With so many movies featuring the in-laws or the stepmoms and stepdads, you might already be familiar with this vocabulary! Nevertheless, here’s a list of family members by marriage.
|/ step ˈmɑːm /
|Your dad’s wife who isn’t your biological mom
|/ step ˈdæd /
|Your mom’s husband who isn’t your biological father
|/ step ˈsɪstər /
|Your stepmom’s or stepdad’s daughter
|/ step ˈbrʌðr̩ /
|Your stepmom’s or stepdad’s son
|/ ˈmʌðər ɪn ˌlɔ: /
|Your wife’s or husband’s mother
|/ fɑ:ðər ɪn ˌlɔ: /
|Your wife’s or husband’s father
|/ ˈperənts ɪn ˈlɑː /
|Your wife’s or husband’s parents
|/ ˈdɔ:tər ɪn ˌlɔ: /
|Your wife’s or husband’s daughter
|/ ˈsʌn ɪn ˌlɔ: /
|Your wife’s or husband’s son
Other family-related terms in English
Here are a few more common family-related terms in English that you might find helpful in a conversation about family.
|/ əˈdɑːptəd /
|Taken in by a foster family
|/ ˈsɜːrəɡət /
|A woman who gives birth to a child for another woman or couple
|/ ˈtwɪnz /
|Two children born at the same birth
|/ ˈtrɪpləts /
|Three children born at the same birth
|/ ˈspaʊs /
|Wife or husband
|/ ˈpɑːrtnər /
|Wife or husband, or boyfriend or girlfriend
|De facto partner
|/ di ˈfæktoʊ ˈpɑːrtnər /
|A partner you live with but aren’t married to
|/ enˈɡeɪdʒd /
|Two people who agreed to marry each other are “engaged”
|/ ˈmerid /
|Two people who had an official wedding are “married”
|/ ˈsepəˌretəd /
|In a relationship or marriage but not currently together
|/ dɪˈvɔːrst /
|Not married anymore
|/ ˈwɪdoʊ /
|The woman whose husband died and has not remarried
|/ ˈwɪdoʊər /
|The man whose wife died and has not remarried
|/ ˈfɒstə ˈmɑːm /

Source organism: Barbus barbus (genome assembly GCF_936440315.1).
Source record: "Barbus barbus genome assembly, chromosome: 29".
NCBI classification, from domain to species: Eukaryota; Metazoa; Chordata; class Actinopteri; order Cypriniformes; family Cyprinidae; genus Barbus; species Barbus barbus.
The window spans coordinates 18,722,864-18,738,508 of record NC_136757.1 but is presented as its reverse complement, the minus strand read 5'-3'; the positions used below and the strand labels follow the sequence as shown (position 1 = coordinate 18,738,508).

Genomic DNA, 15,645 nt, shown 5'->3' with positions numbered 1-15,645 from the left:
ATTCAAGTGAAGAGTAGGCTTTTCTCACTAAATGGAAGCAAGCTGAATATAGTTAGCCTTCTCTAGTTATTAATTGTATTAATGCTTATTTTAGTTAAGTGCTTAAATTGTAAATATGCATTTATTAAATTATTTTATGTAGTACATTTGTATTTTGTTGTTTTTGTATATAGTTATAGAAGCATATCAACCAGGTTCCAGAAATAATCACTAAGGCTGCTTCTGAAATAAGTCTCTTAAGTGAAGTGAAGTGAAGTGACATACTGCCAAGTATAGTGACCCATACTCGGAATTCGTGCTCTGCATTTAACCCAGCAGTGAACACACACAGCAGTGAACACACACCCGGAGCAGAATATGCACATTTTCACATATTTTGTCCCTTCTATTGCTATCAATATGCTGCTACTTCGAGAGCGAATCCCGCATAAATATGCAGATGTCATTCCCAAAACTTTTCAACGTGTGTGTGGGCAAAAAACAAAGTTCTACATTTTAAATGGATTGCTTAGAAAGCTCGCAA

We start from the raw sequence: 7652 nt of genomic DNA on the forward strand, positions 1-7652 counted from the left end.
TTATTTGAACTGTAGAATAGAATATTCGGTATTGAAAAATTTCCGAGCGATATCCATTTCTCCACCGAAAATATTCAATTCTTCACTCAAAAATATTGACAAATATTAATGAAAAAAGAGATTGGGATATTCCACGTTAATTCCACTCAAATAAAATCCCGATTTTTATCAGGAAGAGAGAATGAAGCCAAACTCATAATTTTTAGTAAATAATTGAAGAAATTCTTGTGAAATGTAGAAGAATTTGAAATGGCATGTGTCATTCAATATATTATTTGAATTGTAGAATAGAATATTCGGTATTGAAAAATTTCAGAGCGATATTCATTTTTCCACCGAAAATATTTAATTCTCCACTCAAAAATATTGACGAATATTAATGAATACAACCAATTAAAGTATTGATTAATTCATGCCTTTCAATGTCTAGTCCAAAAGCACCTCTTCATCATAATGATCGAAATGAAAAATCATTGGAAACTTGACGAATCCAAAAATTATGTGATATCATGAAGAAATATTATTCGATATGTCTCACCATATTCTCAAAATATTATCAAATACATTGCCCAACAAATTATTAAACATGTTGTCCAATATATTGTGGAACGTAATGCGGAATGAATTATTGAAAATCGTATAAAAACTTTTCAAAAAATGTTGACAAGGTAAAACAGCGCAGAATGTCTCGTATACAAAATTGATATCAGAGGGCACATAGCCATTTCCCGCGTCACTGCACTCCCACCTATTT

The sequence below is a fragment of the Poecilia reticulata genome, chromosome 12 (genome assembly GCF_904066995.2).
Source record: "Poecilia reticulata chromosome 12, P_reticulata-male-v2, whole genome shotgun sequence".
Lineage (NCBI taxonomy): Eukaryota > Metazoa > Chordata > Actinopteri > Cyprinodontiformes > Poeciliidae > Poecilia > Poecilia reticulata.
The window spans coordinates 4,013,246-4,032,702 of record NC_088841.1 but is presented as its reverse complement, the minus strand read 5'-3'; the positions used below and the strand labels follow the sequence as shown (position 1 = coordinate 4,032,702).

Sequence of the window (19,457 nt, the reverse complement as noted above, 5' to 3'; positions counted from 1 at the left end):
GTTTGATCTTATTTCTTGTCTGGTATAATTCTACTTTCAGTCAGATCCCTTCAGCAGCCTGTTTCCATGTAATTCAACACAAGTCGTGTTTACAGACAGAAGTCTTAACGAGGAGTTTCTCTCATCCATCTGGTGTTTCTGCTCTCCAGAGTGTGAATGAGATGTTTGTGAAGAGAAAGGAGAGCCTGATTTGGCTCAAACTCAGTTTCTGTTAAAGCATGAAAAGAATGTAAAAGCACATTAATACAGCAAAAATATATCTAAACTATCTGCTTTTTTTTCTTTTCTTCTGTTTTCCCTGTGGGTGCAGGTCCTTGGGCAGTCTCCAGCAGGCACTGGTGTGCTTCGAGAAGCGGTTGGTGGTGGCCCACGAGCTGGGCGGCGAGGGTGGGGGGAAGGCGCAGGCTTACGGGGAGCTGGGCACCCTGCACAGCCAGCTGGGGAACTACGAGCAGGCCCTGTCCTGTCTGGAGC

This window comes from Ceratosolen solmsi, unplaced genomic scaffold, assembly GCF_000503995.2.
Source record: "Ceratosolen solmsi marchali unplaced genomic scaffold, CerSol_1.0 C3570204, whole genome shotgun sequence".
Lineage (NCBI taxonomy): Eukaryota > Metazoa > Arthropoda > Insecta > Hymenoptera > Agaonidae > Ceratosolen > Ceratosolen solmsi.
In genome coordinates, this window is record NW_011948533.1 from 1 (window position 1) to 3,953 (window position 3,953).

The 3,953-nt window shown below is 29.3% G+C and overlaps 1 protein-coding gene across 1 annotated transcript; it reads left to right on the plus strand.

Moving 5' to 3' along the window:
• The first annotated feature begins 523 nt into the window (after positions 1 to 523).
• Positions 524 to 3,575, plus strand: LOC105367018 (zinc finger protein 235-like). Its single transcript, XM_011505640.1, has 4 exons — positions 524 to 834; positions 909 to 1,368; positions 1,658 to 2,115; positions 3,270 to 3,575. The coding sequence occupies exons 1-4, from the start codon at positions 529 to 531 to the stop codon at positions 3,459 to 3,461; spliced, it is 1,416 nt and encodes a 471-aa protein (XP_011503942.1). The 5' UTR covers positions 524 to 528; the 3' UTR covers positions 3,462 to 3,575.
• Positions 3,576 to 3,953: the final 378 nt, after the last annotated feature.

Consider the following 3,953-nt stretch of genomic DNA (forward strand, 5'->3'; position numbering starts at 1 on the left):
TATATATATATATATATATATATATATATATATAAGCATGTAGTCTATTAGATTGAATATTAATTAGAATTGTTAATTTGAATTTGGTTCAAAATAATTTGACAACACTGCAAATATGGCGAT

|The woman who adopted you
|/ ˈfɒstə ˈdæd /
|The man who adopted you
|/ ˈfɒstə tʃaɪld /
|The adopted child
|/ ˈɡɑːdˌməðər /
|The woman who assists at the child’s baptism
|/ ˈɡɑːdˌfɑːðər /
|The man who assists at the child’s baptism
|/ ˈɡɒdsʌn /
|The male kid the godparents are responsible for
|/ ˈɡɒd dɔːrtər /
|The female kid the godparents are responsible for
|/ ˈbeɪbi /
|/ ˈtɑːdlər /
|A young child who’s beginning to walk
|/ ˈtwiːn /
|A preadolescent; a child between 10 and 13 years old
|/ ˈtiːˌnedʒər /
|A person between 11 and 19 years old
|/ əˈdəlt /
|A person over 18 years old (21 in some countries)
|/ ˈrelətɪv /
|A family member related to you by blood or marriage
|/ ˈænˌsestərz /
|Long gone family members that you descend from
|/ ˌdʒenəˈreɪʃn̩ /
|All the people who were born roughly at the same time, collectively-speaking
|/ ˈjʌŋɡəst ˈtʃaɪld /
|The youngest child in the family
|/ ˌmɪdl ˈtʃaɪld /
|Usually, the second child in the family
|/ ˈeldəst ˈtʃaɪld /
|The oldest child in the family
|/ ˈəʊnli tʃaɪld /
|Someone who doesn’t have siblings
Talking about family in day-to-day situations
Family small talk is inevitable in many everyday situations, such as during the coffee break at the office or when you meet someone new at a party. To help you feel more confident when talking about family with your friends, coworkers, or people you’ve just met, here are some common family-related questions and answers that may come in handy: